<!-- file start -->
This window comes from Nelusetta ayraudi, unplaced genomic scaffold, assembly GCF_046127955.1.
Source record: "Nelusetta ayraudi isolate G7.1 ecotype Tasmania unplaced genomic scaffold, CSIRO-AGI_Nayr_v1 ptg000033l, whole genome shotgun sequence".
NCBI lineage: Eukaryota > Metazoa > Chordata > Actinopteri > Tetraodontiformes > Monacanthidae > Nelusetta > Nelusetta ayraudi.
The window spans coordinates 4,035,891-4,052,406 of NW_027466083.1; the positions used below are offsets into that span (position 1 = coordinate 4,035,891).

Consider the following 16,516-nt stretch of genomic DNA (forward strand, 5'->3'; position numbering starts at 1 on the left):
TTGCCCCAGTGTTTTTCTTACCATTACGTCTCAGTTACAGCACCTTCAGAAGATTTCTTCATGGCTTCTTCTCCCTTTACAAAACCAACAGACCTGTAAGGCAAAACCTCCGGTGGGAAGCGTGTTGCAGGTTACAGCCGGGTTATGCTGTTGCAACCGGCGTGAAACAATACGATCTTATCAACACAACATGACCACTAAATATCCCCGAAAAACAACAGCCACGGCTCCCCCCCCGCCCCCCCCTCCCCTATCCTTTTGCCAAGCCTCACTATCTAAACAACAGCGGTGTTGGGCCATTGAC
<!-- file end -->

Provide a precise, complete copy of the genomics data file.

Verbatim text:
This window comes from Nelusetta ayraudi, unplaced genomic scaffold, assembly GCF_046127955.1.
Source record: "Nelusetta ayraudi isolate G7.1 ecotype Tasmania unplaced genomic scaffold, CSIRO-AGI_Nayr_v1 ptg000033l, whole genome shotgun sequence".
NCBI lineage: Eukaryota > Metazoa > Chordata > Actinopteri > Tetraodontiformes > Monacanthidae > Nelusetta > Nelusetta ayraudi.
The window spans coordinates 4,035,891-4,052,406 of NW_027466083.1; the positions used below are offsets into that span (position 1 = coordinate 4,035,891).

Consider the following 16,516-nt stretch of genomic DNA (forward strand, 5'->3'; position numbering starts at 1 on the left):
TTGCCCCAGTGTTTTTCTTACCATTACGTCTCAGTTACAGCACCTTCAGAAGATTTCTTCATGGCTTCTTCTCCCTTTACAAAACCAACAGACCTGTAAGGCAAAACCTCCGGTGGGAAGCGTGTTGCAGGTTACAGCCGGGTTATGCTGTTGCAACCGGCGTGAAACAATACGATCTTATCAACACAACATGACCACTAAATATCCCCGAAAAACAACAGCCACGGCTCCCCCCCCGCCCCCCCCTCCCCTATCCTTTTGCCAAGCCTCACTATCTAAACAACAGCGGTGTTGGGCCATTGAC